And what happens to all the data when Google decides to shut down the service – as it inevitably will? Much better to save the data locally with an extension such as Scrapbook.
Yes, there is no export option currently.
Yes, good point Yoav:
I too am finding it harder to invest time/trust into Google products lately due to their insanely annoying habit of abolishing so many products and services.
They try to launch competing platforms to other companies, and now more and more, I find myself thinking, “Hmm… I don’t want to fully immerse myself and embrace this new thing by Google, because they will just end up canceling it. So I’ll stick with the other company’s product instead.”
I’m looking for a Chrome extension which allows putting a new favorite to the top of the file, not to the bottom, as add bookmark here 2 in Firefox.
Do you know if it exists ? Thks
I may be a simpleton: I just don’t understand the point of this kind of thing.
If on device A I just downloaded some interesting web content, and then “save it in the cloud” to view it on device B, then device B will still need to download that same content. The only difference here is that it’s not downloaded from its original location, but now it’s downloaded from (or via) a cloud location instead.
So this makes no difference at all. Then why not simply save an ordinary bookmark or link to that content’s original location in my browser’s bookmarks list, which for most people is already shared between devices A and B?
If this kind of setup does in fact the very same thing as a bookmarks list (not actually saving the original content in the cloud, but just some kind of fancy bookmark) then what advantage does it offer over an ordinary bookmarks list? I don’t get it.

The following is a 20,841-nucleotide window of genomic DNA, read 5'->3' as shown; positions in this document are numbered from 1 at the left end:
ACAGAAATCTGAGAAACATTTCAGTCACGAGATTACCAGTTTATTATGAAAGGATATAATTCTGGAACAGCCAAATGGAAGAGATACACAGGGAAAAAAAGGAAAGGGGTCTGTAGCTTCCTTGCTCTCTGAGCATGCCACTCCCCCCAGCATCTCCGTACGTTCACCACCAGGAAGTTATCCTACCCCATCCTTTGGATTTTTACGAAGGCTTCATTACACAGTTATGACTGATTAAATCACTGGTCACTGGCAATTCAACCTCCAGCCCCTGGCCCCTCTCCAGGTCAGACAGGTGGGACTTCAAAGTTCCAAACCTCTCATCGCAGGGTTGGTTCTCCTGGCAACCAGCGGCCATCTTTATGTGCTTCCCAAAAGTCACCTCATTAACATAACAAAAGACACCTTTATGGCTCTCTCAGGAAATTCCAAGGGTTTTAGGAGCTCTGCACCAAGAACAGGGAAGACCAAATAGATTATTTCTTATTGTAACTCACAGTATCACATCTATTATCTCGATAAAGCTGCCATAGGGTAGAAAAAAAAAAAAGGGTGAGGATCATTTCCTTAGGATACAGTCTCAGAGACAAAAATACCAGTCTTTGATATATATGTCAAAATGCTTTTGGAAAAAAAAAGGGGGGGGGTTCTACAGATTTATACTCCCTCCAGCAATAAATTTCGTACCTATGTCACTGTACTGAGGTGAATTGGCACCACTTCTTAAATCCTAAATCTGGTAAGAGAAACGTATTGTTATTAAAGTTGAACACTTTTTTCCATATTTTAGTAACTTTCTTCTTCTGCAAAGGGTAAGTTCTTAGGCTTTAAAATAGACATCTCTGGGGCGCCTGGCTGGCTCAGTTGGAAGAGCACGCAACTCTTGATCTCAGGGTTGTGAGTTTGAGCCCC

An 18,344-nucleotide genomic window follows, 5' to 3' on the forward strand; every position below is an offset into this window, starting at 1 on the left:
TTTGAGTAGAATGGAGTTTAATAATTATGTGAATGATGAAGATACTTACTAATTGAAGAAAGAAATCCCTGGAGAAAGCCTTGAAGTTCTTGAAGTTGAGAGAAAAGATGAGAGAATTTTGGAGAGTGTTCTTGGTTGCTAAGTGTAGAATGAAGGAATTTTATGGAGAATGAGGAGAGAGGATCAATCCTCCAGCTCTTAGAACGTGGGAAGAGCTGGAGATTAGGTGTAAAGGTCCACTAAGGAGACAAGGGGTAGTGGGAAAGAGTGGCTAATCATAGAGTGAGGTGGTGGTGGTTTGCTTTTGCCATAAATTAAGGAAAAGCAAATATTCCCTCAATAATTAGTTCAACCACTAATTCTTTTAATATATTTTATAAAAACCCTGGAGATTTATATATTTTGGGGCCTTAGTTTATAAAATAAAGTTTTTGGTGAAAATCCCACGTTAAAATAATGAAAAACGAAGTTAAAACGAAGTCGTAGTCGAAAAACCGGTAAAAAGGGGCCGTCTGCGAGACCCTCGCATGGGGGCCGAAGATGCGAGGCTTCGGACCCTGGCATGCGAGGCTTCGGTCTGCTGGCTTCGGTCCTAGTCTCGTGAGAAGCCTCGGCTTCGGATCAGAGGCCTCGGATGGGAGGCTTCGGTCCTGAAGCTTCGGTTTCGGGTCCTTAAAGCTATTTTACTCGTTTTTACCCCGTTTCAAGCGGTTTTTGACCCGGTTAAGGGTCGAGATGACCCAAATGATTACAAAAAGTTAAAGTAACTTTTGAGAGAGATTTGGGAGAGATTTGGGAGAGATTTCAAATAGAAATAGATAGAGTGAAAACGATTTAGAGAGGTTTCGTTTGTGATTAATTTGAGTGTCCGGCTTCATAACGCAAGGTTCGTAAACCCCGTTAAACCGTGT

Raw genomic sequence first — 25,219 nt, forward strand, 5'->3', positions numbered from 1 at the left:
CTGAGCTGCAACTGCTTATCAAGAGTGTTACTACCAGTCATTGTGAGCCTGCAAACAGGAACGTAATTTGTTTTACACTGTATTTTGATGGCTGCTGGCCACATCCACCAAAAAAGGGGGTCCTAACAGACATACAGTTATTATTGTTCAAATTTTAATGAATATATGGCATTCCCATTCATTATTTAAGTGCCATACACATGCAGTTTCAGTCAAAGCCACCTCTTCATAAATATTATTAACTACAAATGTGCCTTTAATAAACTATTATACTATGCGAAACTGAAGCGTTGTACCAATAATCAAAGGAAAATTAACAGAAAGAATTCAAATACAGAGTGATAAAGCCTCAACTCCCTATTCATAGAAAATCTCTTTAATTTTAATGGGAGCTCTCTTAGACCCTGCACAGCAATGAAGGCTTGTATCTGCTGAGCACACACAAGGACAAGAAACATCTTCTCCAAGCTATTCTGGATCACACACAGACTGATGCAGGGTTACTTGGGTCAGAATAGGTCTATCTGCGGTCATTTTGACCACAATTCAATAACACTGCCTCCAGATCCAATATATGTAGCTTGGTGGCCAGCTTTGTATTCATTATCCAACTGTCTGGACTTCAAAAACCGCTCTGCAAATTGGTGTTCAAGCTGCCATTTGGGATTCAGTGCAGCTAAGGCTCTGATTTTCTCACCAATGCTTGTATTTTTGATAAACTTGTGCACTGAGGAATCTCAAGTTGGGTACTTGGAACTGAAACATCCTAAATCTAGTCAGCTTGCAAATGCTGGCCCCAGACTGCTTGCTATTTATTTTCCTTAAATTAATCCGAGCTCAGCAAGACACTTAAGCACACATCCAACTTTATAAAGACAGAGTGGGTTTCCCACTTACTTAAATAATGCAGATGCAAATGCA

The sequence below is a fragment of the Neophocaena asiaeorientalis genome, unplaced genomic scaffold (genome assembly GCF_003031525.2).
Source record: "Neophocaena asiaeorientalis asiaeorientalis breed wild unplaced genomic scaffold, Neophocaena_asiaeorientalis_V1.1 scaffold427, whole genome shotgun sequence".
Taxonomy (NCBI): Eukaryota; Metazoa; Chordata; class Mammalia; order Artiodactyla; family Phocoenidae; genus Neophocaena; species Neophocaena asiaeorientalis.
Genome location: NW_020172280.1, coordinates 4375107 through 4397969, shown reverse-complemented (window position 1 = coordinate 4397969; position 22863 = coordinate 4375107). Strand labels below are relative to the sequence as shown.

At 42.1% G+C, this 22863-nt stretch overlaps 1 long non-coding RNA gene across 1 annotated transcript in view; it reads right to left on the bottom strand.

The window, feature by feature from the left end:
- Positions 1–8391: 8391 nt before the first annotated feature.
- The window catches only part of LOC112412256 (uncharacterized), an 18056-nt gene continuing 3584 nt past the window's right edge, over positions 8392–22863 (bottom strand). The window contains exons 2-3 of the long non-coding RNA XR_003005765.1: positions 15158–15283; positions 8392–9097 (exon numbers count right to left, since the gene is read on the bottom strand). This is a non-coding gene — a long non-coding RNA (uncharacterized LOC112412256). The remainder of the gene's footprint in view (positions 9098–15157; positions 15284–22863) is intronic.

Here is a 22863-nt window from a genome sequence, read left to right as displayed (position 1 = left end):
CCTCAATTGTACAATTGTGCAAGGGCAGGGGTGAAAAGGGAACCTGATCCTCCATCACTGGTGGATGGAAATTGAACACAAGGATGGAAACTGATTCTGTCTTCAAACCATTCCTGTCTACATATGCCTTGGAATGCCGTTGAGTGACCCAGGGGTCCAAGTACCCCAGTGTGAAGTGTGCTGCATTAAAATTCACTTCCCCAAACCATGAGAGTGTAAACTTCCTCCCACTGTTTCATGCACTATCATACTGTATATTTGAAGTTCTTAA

Moreover, this kind of setup may just add to one’s privacy worries. A bookmarks list can easily be shared safely among devices A and B by putting your bookmarks file inside something like an encrypted Dropbox container — while here it looks like it’s all set up for analysis by Google’s data collectors and profilers.
I read GOOGLE for 17 Times-in-a-row.
GOOGLE (GOOG) APPROVES OF THIS ARTICLE
With a rating of 2 of 5, I doubt it.
In Firefox or Palemoon, I use add-ons Tranquility and unMHT to save a selected and cleaned-up version of the content of a web page to a local file. I can read the MHT file with my Chromebook, but I haven’t found an equivalent way to save a nice, small, cleaned-up version of a page from the Chromebook yet. Any suggestions?
404. Thatâ€™s an error.
The requested URL /save was not found on this server. Thatâ€™s all we know.
Not working for me …..Just getting the above message
if you are getting 404 error just remove hl=en at the end of the link with gl=us.
Still don’t working…
I wonder if this for US only?
This link works
No it cannot be US only as I’m not in the US ;)
Yup this link working for me too..
I’ve been using BookmarkOS for the past couple months and dont think i’ll go back to chrome https://bookmarkos.com